Polaroid cameras, those magic instant documents, have been rotating in and out of my life for many years. As a costume designer, my mother needed to be able to record immediately the outfits that she was putting together for whatever show she was working on. Because of this, Polaroid cameras and the big, boxy film cartridges were always strewn about her studio. Stacks of developed photographs detailed last year's Boston Ballet winter program or a new film project that was just getting off the ground.
The images were at once disposable and intensely memorable, as each was truly unique, unable to be reproduced. They allowed for the instant gratification that digital cameras do now, but with several minutes of curious anticipation before the final product materialized. There was a process, nearly lost now, that made each moment before the click of the camera an intimate exchange between subject and photographer.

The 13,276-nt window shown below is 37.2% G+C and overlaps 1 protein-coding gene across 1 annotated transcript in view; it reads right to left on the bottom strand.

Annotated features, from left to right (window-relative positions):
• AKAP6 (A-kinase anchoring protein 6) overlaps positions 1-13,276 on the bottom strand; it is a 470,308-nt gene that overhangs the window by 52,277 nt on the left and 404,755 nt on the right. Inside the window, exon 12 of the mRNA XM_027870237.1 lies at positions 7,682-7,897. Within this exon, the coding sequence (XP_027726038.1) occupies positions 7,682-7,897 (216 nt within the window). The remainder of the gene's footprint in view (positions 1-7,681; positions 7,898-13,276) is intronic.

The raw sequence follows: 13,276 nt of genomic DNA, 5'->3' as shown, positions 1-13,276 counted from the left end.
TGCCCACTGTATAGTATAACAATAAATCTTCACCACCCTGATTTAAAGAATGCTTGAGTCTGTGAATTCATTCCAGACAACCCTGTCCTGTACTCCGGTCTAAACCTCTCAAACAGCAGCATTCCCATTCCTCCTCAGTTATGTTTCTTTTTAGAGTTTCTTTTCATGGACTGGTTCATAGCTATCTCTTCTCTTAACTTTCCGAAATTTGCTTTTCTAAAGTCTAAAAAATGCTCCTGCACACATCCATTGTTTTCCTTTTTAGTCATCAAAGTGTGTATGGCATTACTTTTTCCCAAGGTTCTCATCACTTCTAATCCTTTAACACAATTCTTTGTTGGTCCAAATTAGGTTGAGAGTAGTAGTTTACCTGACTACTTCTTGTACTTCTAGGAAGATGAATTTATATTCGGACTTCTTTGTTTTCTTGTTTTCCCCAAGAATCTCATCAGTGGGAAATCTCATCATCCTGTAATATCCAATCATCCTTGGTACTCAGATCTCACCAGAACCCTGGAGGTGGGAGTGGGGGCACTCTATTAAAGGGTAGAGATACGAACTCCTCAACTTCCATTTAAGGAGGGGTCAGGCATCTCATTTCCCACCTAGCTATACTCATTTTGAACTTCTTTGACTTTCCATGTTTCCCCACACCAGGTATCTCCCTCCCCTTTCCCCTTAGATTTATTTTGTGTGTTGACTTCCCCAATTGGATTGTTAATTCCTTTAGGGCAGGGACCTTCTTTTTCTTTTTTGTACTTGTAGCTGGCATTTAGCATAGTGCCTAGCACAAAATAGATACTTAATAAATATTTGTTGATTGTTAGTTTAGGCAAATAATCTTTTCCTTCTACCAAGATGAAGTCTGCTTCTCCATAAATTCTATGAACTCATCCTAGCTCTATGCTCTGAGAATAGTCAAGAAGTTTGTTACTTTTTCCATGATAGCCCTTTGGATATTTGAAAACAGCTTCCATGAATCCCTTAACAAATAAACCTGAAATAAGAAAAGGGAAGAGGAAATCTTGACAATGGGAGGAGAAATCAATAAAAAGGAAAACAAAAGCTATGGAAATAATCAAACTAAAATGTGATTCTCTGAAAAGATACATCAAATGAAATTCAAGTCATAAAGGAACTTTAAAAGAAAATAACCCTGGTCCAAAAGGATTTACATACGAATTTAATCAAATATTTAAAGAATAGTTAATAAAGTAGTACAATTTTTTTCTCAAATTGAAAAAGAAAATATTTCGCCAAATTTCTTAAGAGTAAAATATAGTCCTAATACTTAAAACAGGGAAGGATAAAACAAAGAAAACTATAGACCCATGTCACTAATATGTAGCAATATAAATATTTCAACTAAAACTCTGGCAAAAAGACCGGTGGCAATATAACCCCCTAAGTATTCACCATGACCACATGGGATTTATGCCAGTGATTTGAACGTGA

The Polaroid company has recently decided to drop its film production unit and focus exclusively on digital products and services. However, as sad as this development was, a new undertaking may soon make instant Polaroid-like photography a proper rival to disposable digital once again.
The Impossible Project has purchased the Polaroid film-production machinery and hopes to develop a new cost-effective system, that would essentially be an updated, more stream-lined version of the original. Think of Polaroid reborn through some fortuitous natural selection.
They hope to restart production of Integral Film for Polaroid cameras in 2010. I think this would be an amazing boon to young and old photographers alike, a welcome antidote to what has become a watered-down picture-snapping experience. Please visit their well-designed website and chuck them a few bucks if you like what they're up to.